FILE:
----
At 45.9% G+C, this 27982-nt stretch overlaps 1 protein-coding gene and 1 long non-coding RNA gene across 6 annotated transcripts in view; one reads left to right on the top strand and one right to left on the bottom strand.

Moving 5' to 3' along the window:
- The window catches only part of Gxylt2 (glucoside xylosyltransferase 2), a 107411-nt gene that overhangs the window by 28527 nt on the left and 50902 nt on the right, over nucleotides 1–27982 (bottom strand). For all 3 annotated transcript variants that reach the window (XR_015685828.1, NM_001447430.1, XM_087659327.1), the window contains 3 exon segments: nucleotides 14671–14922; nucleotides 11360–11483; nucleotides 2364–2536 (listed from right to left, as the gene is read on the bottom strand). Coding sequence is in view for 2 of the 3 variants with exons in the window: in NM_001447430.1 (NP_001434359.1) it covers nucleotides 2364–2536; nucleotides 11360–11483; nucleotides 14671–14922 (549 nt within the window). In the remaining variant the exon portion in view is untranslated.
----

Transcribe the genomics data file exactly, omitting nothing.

At 45.9% G+C, this 27982-nt stretch overlaps 1 protein-coding gene and 1 long non-coding RNA gene across 6 annotated transcripts in view; one reads left to right on the top strand and one right to left on the bottom strand.

Moving 5' to 3' along the window:
- The window catches only part of Gxylt2 (glucoside xylosyltransferase 2), a 107411-nt gene that overhangs the window by 28527 nt on the left and 50902 nt on the right, over nucleotides 1–27982 (bottom strand). For all 3 annotated transcript variants that reach the window (XR_015685828.1, NM_001447430.1, XM_087659327.1), the window contains 3 exon segments: nucleotides 14671–14922; nucleotides 11360–11483; nucleotides 2364–2536 (listed from right to left, as the gene is read on the bottom strand). Coding sequence is in view for 2 of the 3 variants with exons in the window: in NM_001447430.1 (NP_001434359.1) it covers nucleotides 2364–2536; nucleotides 11360–11483; nucleotides 14671–14922 (549 nt within the window). In the remaining variant the exon portion in view is untranslated.